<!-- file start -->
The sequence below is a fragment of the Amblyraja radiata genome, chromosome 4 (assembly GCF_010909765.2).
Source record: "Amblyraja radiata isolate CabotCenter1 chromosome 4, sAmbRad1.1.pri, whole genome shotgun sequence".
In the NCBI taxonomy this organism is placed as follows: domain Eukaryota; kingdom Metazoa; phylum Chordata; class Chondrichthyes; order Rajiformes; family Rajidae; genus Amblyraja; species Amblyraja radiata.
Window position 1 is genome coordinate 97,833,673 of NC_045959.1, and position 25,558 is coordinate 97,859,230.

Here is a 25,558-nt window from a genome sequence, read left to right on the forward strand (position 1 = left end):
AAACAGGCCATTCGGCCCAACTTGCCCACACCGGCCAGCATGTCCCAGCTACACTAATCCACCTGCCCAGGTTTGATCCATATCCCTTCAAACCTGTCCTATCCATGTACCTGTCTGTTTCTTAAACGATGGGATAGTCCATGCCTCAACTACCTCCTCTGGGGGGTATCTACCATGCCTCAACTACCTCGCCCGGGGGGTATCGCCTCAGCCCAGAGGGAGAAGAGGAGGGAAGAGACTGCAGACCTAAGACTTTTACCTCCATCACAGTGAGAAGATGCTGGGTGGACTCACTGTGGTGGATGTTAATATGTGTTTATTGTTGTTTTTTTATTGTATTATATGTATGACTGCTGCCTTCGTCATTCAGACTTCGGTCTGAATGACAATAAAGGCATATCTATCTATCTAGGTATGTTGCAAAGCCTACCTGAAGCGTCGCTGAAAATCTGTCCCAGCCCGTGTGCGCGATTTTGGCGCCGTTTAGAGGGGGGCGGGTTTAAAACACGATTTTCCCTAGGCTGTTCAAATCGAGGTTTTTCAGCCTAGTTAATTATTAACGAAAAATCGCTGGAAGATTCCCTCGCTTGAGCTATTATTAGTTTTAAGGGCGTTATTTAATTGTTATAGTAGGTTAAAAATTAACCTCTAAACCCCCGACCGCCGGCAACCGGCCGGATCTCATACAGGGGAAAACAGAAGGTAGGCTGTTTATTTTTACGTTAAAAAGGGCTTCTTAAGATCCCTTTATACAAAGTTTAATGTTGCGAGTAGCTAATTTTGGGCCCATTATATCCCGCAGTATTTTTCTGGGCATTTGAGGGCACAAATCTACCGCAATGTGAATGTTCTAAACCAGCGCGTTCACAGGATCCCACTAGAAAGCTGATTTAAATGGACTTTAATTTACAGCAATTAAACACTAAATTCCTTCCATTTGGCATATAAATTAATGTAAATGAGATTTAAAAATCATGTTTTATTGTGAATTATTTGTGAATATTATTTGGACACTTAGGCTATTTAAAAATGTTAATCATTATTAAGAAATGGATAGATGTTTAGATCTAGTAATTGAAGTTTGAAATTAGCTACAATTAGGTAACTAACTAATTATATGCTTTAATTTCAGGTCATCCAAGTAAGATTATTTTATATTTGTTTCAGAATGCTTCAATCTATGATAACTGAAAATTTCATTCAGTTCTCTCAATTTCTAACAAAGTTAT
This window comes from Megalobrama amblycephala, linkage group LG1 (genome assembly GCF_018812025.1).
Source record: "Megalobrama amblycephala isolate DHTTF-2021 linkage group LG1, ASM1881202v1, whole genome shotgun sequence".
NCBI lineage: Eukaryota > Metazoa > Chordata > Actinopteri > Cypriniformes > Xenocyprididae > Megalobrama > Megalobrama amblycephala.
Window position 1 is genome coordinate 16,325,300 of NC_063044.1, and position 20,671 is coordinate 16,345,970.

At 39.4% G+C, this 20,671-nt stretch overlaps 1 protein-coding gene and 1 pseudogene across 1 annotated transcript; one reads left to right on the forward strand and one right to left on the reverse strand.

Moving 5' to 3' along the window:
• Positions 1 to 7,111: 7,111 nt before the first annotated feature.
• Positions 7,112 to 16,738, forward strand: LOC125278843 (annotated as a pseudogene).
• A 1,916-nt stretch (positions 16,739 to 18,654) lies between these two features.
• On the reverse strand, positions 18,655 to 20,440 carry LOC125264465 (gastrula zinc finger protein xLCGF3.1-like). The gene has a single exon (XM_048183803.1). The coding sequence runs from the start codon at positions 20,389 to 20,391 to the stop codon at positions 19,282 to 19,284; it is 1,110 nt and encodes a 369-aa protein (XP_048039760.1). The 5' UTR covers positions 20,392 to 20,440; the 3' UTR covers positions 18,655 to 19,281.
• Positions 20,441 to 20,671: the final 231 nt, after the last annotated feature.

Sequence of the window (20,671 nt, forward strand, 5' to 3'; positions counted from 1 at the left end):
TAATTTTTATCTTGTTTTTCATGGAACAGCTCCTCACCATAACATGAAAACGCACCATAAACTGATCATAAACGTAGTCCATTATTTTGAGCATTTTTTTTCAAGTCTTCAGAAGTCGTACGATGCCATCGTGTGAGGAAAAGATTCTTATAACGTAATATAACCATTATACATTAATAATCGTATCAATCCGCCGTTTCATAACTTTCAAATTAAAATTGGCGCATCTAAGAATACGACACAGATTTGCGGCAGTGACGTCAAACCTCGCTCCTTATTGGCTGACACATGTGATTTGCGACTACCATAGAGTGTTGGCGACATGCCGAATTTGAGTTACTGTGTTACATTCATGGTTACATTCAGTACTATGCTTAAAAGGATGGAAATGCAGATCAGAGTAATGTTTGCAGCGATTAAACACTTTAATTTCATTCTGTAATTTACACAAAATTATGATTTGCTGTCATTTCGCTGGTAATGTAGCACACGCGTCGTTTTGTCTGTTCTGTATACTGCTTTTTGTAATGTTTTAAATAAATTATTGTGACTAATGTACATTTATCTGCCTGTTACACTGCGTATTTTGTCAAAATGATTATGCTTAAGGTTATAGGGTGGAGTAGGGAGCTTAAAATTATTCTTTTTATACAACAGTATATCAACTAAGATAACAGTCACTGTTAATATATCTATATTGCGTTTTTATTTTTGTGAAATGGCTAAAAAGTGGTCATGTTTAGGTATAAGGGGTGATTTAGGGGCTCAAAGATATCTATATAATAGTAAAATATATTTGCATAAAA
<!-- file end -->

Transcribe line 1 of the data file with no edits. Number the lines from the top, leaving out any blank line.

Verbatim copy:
The sequence below is a fragment of the Amblyraja radiata genome, chromosome 4 (assembly GCF_010909765.2).